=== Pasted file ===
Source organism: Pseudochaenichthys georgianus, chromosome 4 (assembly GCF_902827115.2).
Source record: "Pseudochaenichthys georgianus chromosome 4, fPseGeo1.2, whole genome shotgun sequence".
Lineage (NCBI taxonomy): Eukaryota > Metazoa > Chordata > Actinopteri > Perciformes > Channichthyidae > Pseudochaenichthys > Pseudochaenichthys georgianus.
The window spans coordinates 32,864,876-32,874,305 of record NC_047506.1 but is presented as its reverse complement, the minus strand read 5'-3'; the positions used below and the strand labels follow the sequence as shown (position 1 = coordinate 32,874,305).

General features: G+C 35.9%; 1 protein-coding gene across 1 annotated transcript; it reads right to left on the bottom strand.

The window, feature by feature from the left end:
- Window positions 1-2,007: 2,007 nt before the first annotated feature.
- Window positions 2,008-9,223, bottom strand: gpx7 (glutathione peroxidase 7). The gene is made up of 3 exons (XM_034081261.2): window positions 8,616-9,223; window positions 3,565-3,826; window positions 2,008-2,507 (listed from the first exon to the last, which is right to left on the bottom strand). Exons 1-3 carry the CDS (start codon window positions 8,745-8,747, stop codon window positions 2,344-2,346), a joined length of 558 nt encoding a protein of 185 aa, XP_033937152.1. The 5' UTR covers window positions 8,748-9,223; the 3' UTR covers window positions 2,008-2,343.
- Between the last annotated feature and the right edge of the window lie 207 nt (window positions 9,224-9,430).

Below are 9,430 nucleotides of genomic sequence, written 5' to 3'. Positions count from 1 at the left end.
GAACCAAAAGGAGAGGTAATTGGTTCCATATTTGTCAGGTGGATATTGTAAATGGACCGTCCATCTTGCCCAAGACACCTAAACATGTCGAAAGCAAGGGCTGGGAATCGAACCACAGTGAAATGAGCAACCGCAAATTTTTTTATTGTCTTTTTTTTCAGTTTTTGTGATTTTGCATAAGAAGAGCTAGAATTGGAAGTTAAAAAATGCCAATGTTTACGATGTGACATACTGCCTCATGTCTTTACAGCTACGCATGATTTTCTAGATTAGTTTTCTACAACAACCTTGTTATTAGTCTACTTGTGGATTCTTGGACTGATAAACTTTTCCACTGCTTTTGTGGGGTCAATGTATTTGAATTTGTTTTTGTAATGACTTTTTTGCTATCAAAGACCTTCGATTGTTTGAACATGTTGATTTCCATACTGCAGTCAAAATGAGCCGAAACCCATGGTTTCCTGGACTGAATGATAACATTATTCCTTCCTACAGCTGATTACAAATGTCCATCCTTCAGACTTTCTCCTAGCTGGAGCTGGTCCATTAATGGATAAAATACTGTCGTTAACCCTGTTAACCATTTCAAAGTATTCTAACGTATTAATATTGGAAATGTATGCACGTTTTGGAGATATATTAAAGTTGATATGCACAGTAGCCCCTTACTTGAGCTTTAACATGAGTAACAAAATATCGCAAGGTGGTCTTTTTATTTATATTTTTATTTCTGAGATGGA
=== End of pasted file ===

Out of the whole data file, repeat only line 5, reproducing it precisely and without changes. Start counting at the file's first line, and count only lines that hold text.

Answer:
General features: G+C 35.9%; 1 protein-coding gene across 1 annotated transcript; it reads right to left on the bottom strand.